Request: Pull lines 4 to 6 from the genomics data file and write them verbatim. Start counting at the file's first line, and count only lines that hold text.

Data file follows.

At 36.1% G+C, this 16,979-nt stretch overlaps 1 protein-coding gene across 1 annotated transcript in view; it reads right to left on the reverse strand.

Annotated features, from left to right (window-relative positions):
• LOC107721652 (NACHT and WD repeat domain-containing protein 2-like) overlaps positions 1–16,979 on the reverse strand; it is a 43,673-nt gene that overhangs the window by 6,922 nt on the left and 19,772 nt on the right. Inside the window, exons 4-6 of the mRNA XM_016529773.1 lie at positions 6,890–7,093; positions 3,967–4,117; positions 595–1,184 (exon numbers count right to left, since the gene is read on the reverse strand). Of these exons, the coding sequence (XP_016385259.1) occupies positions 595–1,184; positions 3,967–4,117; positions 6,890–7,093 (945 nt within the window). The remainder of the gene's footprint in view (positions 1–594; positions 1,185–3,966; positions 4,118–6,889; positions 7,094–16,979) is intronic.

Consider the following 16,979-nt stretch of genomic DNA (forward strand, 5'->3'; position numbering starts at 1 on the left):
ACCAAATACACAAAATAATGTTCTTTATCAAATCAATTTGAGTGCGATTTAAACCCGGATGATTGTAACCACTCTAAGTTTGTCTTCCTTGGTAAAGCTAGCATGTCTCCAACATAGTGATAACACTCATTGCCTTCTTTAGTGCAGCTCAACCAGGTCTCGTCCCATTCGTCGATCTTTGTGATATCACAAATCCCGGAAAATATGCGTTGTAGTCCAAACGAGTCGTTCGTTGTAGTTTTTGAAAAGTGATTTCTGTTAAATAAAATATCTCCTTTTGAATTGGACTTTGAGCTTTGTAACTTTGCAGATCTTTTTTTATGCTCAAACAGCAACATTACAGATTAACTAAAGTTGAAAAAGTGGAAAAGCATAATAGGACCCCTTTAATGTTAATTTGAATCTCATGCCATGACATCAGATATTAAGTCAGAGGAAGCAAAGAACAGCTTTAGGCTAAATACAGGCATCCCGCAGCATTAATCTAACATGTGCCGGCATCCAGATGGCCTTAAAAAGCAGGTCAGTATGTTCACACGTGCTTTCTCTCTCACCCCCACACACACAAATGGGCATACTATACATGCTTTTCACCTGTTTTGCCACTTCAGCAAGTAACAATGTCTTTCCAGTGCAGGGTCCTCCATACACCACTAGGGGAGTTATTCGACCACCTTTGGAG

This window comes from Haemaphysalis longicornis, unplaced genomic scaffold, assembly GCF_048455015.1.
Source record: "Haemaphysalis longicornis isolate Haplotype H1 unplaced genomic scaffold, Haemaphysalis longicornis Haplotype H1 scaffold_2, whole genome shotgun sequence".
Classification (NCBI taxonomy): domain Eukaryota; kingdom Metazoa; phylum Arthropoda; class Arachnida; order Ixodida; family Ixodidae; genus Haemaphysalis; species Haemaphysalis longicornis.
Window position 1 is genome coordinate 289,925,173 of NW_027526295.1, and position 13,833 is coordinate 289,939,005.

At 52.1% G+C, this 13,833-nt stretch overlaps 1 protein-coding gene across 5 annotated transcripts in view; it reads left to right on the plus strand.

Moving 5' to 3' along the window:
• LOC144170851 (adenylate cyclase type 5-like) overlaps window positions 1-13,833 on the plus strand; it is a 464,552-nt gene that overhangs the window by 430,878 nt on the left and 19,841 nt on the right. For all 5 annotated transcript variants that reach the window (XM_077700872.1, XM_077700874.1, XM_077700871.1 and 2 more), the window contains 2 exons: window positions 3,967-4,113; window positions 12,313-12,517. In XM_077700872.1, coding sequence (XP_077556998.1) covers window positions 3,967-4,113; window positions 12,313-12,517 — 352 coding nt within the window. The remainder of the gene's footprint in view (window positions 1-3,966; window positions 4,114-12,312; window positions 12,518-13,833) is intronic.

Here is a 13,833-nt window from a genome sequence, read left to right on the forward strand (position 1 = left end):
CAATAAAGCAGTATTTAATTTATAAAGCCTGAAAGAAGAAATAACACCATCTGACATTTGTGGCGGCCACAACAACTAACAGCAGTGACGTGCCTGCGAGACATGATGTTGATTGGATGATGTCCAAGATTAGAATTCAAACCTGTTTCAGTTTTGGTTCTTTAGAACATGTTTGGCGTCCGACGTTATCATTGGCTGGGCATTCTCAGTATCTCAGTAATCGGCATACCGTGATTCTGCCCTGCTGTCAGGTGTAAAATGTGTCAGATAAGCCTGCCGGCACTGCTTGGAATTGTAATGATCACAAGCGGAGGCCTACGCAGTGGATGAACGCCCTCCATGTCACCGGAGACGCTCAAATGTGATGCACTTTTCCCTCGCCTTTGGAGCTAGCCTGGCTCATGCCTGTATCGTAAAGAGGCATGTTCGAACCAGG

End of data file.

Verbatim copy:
Consider the following 16,979-nt stretch of genomic DNA (forward strand, 5'->3'; position numbering starts at 1 on the left):
ACCAAATACACAAAATAATGTTCTTTATCAAATCAATTTGAGTGCGATTTAAACCCGGATGATTGTAACCACTCTAAGTTTGTCTTCCTTGGTAAAGCTAGCATGTCTCCAACATAGTGATAACACTCATTGCCTTCTTTAGTGCAGCTCAACCAGGTCTCGTCCCATTCGTCGATCTTTGTGATATCACAAATCCCGGAAAATATGCGTTGTAGTCCAAACGAGTCGTTCGTTGTAGTTTTTGAAAAGTGATTTCTGTTAAATAAAATATCTCCTTTTGAATTGGACTTTGAGCTTTGTAACTTTGCAGATCTTTTTTTATGCTCAAACAGCAACATTACAGATTAACTAAAGTTGAAAAAGTGGAAAAGCATAATAGGACCCCTTTAATGTTAATTTGAATCTCATGCCATGACATCAGATATTAAGTCAGAGGAAGCAAAGAACAGCTTTAGGCTAAATACAGGCATCCCGCAGCATTAATCTAACATGTGCCGGCATCCAGATGGCCTTAAAAAGCAGGTCAGTATGTTCACACGTGCTTTCTCTCTCACCCCCACACACACAAATGGGCATACTATACATGCTTTTCACCTGTTTTGCCACTTCAGCAAGTAACAATGTCTTTCCAGTGCAGGGTCCTCCATACACCACTAGGGGAGTTATTCGACCACCTTTGGAG

This window comes from Haemaphysalis longicornis, unplaced genomic scaffold, assembly GCF_048455015.1.